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– ECB’s Draghi: Central bank has plenty of tools, willingness and capacity to act on inflation. What’s more, Fed rate hike executed “flawlessly”. Mon Policy, fiscal stance, oil price drop supporting EZ recovery. Less optimistic on inflation on oil, EM slowdown.

– Global Bonds (10Y, Govt): Japan 0.221%; Germany 0.448%; France 0.773%; Canada 1.260%; UK 1.668%; US 2.036%; Australia 2.729%.

– 2015 Real GDP Forecasts (y/y): Australia 2.3%, Canada 1.2%, Euro zone 1.5%, Japan 0.6%, NZ 2.4%, Switzerland 0.8%, UK 2.2%, US 2.4%.

– Equities, Oil, Yen Crosses and CAD Rebound as Fear Cools.

– Japan’s Economy Minister Amari: Draghi’s comments may have led to stock gains, Stock fluctuations may have been due tp external factors.

– Asian markets surged Friday, with major indexes posting over 1 percent gains each, tracking the rally in European and U.S. equities overnight and getting a boost from a slight uptick in oil prices and comments from the European Central Bank (ECB). Aiding the overnight rally, ECB chief Mario Draghi hinted that new stimulus may be forthcoming at the central bank’s meeting in March. “Monetary easing speculation is providing a boost for Asian markets today. Draghi’s intimation that the ECB may be forced to ease further at their March meeting, as well as fomenting expectations that the Bank of Japan may ease further at their meeting next week, are all supporting the rally,” said Angus Nicholson, market analyst at spreadbetter IG, in a note Friday. “The bigger question everyone in the markets is asking is whether we have seen the bottom. In my opinion, the short answer is no.” The ECB can perhaps cut the deposit rate by another 10 or 20 basis points, according to Parpart, who added if the central bank chose to again talk about quantitative easing, without actually following through with actions, markets will not be impressed. “They will actually have to increase the amount of buying, which they did not do in December.” Despite the out-sized rally Friday, memories of the global rout that pushed several regional markets into bear territory this year have not entirely faded into a TGIF sentiment. “The rally in risk assets is a selling opportunity,” Tim Condon, head of research for Asia at ING Financial, said in a note Friday.

– Oil prices saw temporary respite during overnight trade, despite bearish data from Stateside showing further build up in oil inventories. The West Texas Intermediate (WTI) gained 4.16 percent and the international benchmark Brent increasing by 5.1 percent. But prices remain at lows not seen in more than a decade.

– With oil prices having already lost roughly 20% year to date, a Thursday rebound didn’t come as a surprise, but that doesn’t mean prices have bottomed out. “Prices will be low for some time due to supply overhang and [a] soft demand story,” said Rob Haworth, senior investment strategist for U.S. Bank Wealth Management. “The real low in prices seems more likely to occur with a ‘whimper’ than a ‘bang’.” Read: Why oil could plunge to $20 a barrel, but probably not $10 But realizing when that bottom comes is important. If a trader waits to hear long-term analysts declare that the oil bust is finally over before buying oil, “he has waited too long and may well miss the big growth in the market,” said Charles Perry, chief executive officer of energy-consulting firm Perry Management. History has shown us over and over that when everyone is swimming in the same direction, smart money always swim in the opposite way,” said Naeem Aslam, chief market analyst at AvaTrade. “If you look at the fundamentals or sentiment, both are extremely bearish for oil and this confirms that most of the juice has already been squeezed out.”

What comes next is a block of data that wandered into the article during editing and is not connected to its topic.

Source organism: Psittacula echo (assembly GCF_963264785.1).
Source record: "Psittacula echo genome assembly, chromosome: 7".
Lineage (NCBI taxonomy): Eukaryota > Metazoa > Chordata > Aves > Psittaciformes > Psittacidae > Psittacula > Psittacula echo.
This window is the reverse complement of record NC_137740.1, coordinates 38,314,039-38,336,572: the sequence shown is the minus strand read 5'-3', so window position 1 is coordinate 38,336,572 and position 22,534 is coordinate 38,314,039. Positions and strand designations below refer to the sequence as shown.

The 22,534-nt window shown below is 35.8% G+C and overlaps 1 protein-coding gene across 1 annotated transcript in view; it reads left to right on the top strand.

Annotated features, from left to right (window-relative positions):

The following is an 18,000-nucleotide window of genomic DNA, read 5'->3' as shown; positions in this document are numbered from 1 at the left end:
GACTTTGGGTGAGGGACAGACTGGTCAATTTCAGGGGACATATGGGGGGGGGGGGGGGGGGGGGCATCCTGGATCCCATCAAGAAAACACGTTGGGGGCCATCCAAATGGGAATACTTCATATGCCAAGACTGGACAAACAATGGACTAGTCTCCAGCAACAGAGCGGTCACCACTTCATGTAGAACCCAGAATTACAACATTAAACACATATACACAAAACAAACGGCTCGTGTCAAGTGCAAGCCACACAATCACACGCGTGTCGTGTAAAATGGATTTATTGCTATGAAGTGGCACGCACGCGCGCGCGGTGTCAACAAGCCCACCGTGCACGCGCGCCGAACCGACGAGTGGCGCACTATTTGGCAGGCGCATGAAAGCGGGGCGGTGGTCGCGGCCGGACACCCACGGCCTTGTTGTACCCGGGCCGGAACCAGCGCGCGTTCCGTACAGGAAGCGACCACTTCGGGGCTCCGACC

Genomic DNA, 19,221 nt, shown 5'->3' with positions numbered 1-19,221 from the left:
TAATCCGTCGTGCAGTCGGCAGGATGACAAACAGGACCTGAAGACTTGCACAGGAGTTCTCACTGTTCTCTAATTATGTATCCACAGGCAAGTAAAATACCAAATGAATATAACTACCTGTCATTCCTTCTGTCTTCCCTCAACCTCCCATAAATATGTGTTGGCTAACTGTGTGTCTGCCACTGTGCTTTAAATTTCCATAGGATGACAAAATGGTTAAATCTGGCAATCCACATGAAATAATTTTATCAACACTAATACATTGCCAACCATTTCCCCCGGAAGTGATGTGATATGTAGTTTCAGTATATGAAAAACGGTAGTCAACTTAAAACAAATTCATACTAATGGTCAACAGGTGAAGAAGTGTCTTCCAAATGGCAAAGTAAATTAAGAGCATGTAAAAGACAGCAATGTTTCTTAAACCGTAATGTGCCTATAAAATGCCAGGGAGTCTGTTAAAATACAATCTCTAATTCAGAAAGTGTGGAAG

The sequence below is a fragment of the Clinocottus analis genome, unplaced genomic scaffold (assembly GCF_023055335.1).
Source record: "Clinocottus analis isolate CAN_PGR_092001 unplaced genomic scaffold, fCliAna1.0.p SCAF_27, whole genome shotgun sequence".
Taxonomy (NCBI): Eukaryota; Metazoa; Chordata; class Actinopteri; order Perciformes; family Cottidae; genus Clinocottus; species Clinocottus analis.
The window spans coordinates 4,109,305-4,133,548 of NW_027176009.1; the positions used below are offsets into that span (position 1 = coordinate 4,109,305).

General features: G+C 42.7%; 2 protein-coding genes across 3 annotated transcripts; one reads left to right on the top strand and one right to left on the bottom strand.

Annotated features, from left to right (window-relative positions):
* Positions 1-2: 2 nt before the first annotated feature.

– Sticky Canada CPI to Fuel Larger USD/CAD Correction.

– With December’s seasonal shenanigans out of the way, and following 2 record-breaking weekly builds in gasoline stocks, with expectations of a 2.3mm barrel build API reported a large 4.5mm inventory build (double expectations) . Cushing inventories likely rose for the 12th week in a row. December is over…Following crude’s v-shaped recovery today, API’s huge build sent WTI back lower…

– I like to say, “Trading is a much more about observation”. When I last wrote about GBP/USD, it was testing a 30-year trend line into a turn window related to the 2014 – 2015 decline. The market ‘recovered’ from this time/price support for less than two days before turning down sharply again. A market that cannot catch a bid from a deeply oversold condition against important long-term support with positive timing is clearly trying to tell us something. In the case that the downtrend in Cable remains in full force. That take was further confirmed the next day as the exchange rate did not even stall out at a seemingly important Fibonacci convergence of the 78.6% retracement of the 2009 – 2014 advance and the 61.8% projection of the 2014 – 2015 decline around 1.4300. Spot has not surprisingly continued its descent since then to trade to its lowest level in almost seven years this morning. So what now? Currently GBP/USD is testing the bottom of the 1-year standard deviation channel. It can act as support, but it is usually more important when other things are converging with it and in this case, I am not seeing anything relevant. Below there is the 88.7% retracement of the 2009 – 2014 advance around 1.3930, but both are dubious at best. Just to be clear I think this trend needs to be respected and until proven otherwise there is little reason to try to fight it. However, I think we probably get a decent rebound because of the extreme negative sentiment profile sooner rather than later, but only over 1.4400 would signal to me that anything of consequence is setting up on the upside.